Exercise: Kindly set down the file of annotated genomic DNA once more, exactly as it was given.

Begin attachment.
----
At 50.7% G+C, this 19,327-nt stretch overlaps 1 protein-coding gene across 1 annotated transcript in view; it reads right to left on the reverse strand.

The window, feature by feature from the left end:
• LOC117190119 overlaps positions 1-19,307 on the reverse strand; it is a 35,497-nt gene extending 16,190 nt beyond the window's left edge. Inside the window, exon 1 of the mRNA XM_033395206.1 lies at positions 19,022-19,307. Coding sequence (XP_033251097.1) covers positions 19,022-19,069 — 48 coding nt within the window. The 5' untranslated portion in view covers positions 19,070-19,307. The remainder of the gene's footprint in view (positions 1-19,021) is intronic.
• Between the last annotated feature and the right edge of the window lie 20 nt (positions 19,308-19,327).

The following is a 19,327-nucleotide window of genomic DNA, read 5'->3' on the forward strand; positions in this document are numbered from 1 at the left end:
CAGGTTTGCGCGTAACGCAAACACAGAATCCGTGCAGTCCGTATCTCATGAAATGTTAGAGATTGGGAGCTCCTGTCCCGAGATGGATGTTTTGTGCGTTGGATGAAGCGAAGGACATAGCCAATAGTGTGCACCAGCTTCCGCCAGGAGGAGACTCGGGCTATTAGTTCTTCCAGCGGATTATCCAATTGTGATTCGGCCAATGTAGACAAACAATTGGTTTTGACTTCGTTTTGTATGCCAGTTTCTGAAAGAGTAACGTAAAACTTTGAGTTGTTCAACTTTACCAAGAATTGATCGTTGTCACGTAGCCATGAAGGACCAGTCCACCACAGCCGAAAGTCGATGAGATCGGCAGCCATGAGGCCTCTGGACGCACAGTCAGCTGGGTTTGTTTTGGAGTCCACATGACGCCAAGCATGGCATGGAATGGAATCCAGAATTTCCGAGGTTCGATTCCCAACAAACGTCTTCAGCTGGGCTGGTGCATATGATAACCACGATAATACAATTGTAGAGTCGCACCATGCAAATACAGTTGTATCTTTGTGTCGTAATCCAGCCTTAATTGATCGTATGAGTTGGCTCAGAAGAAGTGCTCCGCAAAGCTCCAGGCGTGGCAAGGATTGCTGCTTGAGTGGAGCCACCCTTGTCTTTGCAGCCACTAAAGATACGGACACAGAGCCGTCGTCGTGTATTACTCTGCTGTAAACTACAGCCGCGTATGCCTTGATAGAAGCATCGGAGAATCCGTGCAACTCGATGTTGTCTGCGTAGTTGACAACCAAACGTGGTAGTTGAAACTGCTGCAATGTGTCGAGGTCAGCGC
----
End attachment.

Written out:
At 50.7% G+C, this 19,327-nt stretch overlaps 1 protein-coding gene across 1 annotated transcript in view; it reads right to left on the reverse strand.

The window, feature by feature from the left end:
• LOC117190119 overlaps positions 1-19,307 on the reverse strand; it is a 35,497-nt gene extending 16,190 nt beyond the window's left edge. Inside the window, exon 1 of the mRNA XM_033395206.1 lies at positions 19,022-19,307. Coding sequence (XP_033251097.1) covers positions 19,022-19,069 — 48 coding nt within the window. The 5' untranslated portion in view covers positions 19,070-19,307. The remainder of the gene's footprint in view (positions 1-19,021) is intronic.
• Between the last annotated feature and the right edge of the window lie 20 nt (positions 19,308-19,327).

The following is a 19,327-nucleotide window of genomic DNA, read 5'->3' on the forward strand; positions in this document are numbered from 1 at the left end:
CAGGTTTGCGCGTAACGCAAACACAGAATCCGTGCAGTCCGTATCTCATGAAATGTTAGAGATTGGGAGCTCCTGTCCCGAGATGGATGTTTTGTGCGTTGGATGAAGCGAAGGACATAGCCAATAGTGTGCACCAGCTTCCGCCAGGAGGAGACTCGGGCTATTAGTTCTTCCAGCGGATTATCCAATTGTGATTCGGCCAATGTAGACAAACAATTGGTTTTGACTTCGTTTTGTATGCCAGTTTCTGAAAGAGTAACGTAAAACTTTGAGTTGTTCAACTTTACCAAGAATTGATCGTTGTCACGTAGCCATGAAGGACCAGTCCACCACAGCCGAAAGTCGATGAGATCGGCAGCCATGAGGCCTCTGGACGCACAGTCAGCTGGGTTTGTTTTGGAGTCCACATGACGCCAAGCATGGCATGGAATGGAATCCAGAATTTCCGAGGTTCGATTCCCAACAAACGTCTTCAGCTGGGCTGGTGCATATGATAACCACGATAATACAATTGTAGAGTCGCACCATGCAAATACAGTTGTATCTTTGTGTCGTAATCCAGCCTTAATTGATCGTATGAGTTGGCTCAGAAGAAGTGCTCCGCAAAGCTCCAGGCGTGGCAAGGATTGCTGCTTGAGTGGAGCCACCCTTGTCTTTGCAGCCACTAAAGATACGGACACAGAGCCGTCGTCGTGTATTACTCTGCTGTAAACTACAGCCGCGTATGCCTTGATAGAAGCATCGGAGAATCCGTGCAACTCGATGTTGTCTGCGTAGTTGACAACCAAACGTGGTAGTTGAAACTGCTGCAATGTGTCGAGGTCAGCGC